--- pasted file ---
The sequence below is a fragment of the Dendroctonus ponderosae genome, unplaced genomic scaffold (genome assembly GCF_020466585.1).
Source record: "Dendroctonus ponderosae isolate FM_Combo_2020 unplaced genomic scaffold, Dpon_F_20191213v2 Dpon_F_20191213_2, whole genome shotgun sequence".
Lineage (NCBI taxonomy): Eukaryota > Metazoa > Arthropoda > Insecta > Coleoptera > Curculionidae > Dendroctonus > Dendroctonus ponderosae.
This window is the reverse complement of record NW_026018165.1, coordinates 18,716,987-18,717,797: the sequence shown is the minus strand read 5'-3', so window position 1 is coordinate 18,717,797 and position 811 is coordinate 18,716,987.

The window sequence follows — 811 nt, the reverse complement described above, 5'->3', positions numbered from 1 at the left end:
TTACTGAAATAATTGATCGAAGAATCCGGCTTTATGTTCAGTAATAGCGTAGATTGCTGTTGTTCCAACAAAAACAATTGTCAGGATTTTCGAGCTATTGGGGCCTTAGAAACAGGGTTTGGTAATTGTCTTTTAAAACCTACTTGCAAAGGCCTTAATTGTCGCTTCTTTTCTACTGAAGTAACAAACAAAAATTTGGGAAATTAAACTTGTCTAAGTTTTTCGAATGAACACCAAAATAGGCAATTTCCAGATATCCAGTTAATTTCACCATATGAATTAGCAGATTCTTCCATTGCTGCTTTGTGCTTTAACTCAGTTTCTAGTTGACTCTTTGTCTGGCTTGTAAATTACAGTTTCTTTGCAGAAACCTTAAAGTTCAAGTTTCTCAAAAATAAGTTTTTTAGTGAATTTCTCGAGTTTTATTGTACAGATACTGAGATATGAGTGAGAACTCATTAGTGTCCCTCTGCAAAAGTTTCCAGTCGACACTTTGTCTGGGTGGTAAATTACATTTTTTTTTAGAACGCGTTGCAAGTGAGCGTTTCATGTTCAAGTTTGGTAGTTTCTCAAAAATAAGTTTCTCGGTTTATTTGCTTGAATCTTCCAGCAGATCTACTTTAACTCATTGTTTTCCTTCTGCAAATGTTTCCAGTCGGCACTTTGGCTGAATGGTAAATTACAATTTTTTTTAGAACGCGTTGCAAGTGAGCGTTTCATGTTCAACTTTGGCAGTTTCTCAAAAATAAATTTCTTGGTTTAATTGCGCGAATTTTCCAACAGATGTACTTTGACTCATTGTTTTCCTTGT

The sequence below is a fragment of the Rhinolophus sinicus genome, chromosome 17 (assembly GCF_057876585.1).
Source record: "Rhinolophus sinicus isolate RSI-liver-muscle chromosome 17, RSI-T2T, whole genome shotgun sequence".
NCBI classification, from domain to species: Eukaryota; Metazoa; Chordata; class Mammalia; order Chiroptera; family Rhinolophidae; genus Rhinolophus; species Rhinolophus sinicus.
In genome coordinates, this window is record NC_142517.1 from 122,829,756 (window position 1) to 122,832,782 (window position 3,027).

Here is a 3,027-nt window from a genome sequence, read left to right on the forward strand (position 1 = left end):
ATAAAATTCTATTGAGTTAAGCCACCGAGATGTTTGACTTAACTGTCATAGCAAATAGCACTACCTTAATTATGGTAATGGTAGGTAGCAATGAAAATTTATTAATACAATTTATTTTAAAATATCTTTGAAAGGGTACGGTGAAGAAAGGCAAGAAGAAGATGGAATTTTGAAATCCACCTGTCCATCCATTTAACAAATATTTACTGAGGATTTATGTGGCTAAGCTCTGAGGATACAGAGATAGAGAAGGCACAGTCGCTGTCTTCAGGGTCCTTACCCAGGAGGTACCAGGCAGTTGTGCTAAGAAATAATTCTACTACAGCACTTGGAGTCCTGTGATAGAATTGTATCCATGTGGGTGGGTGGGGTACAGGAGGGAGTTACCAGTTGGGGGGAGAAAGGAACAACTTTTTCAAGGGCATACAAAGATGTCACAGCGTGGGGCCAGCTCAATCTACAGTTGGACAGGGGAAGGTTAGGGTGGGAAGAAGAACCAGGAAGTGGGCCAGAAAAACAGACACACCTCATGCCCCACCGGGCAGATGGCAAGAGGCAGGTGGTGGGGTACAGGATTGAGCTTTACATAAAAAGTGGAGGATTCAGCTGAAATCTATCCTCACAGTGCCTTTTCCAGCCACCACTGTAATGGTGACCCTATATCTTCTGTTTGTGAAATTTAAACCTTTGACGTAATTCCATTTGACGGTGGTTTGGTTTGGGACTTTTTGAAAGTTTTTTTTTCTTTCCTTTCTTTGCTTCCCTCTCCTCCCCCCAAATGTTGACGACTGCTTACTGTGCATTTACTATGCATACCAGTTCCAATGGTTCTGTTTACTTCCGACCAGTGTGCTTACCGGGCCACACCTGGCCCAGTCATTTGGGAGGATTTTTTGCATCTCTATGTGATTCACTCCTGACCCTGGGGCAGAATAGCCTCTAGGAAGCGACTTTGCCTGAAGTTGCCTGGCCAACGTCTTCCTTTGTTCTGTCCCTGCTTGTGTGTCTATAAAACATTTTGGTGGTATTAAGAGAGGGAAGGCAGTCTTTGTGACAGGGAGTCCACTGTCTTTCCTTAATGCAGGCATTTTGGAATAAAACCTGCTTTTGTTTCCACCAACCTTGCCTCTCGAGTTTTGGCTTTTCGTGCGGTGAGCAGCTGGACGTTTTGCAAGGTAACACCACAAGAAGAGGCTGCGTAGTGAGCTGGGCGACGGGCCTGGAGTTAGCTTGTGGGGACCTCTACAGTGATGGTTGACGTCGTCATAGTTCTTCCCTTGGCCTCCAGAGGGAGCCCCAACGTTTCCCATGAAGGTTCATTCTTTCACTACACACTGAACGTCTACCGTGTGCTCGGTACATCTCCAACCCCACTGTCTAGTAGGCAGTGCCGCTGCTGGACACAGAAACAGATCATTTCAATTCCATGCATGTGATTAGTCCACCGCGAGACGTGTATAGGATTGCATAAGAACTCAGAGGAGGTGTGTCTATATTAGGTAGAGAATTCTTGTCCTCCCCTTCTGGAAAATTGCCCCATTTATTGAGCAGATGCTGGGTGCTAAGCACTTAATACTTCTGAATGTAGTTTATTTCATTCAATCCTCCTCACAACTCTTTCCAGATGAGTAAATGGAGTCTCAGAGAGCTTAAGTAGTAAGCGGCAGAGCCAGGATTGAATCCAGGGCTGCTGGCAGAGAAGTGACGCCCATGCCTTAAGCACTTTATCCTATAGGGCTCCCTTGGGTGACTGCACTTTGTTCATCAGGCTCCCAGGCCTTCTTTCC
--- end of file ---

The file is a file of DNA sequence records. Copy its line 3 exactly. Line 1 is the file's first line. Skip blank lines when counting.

Lineage (NCBI taxonomy): Eukaryota > Metazoa > Arthropoda > Insecta > Coleoptera > Curculionidae > Dendroctonus > Dendroctonus ponderosae.